Everything Under is the story of Gretel, and her mother, Sarah – how they were separated and, sixteen years later, how they were reunited. But it is much more complicated than that.
Gretel was raised by Sarah on a houseboat on a river in England. This is an England of the underworld, that thrives in the shadows, where the murky river water and muddy shoreline promote dark dreams. The inhabitants of this England rely on each other, and take care of their own problems, with no interference from authorities of any kind. This is in England where Sarah is allowed to leave Gretel behind.
We are not privy to much of Gretel’s life after Sarah left her, but as an adult, Gretel goes searching for her mother and finds a woman ravaged by dementia. Despite their years apart, Gretel begins to care for her mother, and Sarah in turn reveals some of the hard truths of their difficult life.
As we move back and forth through time to Gretel’s childhood (The River), her search for Sarah (The Hunt), and her adult life with Sarah (The Cottage), we are introduced to Marcus, a young man who lived briefly on the boat with Gretel and Sarah. Marcus has a harrowing story of his own. Meanwhile, we meet Margot, who has also been abandoned as a child and found on a forest path by a couple who is childless but desperate to be parents.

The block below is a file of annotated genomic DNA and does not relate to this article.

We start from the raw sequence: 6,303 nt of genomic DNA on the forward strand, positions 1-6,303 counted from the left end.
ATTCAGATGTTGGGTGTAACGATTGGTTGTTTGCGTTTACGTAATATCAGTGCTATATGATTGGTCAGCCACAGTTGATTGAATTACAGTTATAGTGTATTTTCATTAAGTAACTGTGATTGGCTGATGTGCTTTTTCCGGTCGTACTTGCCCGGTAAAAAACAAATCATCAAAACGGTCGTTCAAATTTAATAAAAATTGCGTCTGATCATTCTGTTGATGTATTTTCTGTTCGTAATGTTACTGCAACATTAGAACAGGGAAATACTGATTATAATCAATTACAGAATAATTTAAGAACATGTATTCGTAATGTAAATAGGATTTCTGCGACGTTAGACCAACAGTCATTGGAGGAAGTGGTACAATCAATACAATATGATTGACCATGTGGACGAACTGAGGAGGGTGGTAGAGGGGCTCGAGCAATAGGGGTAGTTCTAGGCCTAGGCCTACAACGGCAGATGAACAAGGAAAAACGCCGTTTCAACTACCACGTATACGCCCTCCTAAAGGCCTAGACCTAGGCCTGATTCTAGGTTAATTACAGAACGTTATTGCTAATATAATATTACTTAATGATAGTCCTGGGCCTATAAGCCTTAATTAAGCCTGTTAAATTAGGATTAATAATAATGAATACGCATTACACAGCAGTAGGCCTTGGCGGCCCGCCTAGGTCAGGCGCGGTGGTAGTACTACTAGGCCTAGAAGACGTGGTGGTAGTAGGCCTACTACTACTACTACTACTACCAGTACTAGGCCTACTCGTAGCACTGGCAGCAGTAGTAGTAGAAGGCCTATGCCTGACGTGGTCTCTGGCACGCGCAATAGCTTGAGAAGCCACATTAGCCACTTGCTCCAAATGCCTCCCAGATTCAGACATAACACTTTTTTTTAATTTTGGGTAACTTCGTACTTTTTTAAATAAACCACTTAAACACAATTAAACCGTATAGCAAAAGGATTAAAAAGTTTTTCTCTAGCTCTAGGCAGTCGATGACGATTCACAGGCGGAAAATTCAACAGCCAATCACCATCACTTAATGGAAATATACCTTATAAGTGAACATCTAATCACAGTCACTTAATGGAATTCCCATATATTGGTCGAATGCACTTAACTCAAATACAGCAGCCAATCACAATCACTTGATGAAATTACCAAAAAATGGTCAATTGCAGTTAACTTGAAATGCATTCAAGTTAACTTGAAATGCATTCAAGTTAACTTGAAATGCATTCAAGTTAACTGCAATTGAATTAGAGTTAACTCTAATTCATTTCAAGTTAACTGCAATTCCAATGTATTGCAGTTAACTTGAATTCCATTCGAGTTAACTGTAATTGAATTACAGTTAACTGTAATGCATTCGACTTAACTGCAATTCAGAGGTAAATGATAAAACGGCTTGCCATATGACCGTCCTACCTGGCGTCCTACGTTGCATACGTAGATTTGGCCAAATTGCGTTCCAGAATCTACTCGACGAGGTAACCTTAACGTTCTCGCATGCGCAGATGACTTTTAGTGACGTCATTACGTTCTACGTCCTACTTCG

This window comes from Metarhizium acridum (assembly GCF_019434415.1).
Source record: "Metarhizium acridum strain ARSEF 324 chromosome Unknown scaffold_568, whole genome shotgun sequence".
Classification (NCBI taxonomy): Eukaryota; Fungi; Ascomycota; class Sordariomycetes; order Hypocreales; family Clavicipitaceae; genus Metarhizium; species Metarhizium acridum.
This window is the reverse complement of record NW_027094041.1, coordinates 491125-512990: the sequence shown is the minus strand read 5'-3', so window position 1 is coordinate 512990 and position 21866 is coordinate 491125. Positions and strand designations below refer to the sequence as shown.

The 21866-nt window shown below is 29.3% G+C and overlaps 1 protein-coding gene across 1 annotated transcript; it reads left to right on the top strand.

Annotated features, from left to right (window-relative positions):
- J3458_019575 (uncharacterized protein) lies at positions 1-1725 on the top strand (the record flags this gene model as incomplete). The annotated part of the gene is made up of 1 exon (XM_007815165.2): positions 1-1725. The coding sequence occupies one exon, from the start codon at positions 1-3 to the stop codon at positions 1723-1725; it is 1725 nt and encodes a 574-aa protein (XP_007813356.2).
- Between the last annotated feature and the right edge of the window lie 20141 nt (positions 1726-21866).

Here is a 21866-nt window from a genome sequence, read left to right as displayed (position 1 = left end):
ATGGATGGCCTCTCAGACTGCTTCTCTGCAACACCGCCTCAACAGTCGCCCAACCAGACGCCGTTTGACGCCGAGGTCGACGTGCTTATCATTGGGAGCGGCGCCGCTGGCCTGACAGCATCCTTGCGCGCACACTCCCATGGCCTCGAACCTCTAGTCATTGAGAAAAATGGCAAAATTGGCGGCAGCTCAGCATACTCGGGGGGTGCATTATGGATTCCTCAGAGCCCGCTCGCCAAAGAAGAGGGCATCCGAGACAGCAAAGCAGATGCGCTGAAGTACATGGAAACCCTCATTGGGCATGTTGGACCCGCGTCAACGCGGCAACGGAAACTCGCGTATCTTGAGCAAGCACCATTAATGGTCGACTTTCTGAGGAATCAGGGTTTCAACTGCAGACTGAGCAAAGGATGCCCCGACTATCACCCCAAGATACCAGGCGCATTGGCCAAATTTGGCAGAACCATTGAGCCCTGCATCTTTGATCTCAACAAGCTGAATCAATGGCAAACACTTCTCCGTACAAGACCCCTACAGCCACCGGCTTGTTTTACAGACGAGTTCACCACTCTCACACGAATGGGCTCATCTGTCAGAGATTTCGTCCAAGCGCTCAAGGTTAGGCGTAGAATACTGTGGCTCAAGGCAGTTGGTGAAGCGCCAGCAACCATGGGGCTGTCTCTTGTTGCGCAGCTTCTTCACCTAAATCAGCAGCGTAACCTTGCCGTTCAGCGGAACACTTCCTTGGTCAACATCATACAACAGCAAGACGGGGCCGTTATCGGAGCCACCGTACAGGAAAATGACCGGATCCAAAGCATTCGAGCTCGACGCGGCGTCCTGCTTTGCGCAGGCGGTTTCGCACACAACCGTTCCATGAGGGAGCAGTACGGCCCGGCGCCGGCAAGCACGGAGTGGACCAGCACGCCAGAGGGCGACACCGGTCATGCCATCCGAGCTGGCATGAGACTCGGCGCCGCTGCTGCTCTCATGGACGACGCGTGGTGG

Mythology looms large as children are turned out to flounder in the woods, Margot’s ill-fated future is predicted by Fiona (the Oracle), and the myth of Oedipus rears its ugly head. Daisy Johnson is a master of magical realism, as she links present-day England to the profound drama of myth. Throughout the story she weaves in the terror of “the Bonak”, a creature from the minds of Sarah and Gretel that comes to represent everything that we fear.
This novel is mesmerizing although at times difficult to follow. To make things more complicated there are also two Gretels, and two characters who change genders during the course of the story. However, as the plot starts to come together, you will have those “a-ha” moments, made all the more satisfying because the story is so complex. If you like a bit of darkness in your stories, I highly recommend Everything Under.
For other reading suggestions visit Richmond Public Library’s website at www.yourlibrary.ca/goodbooks.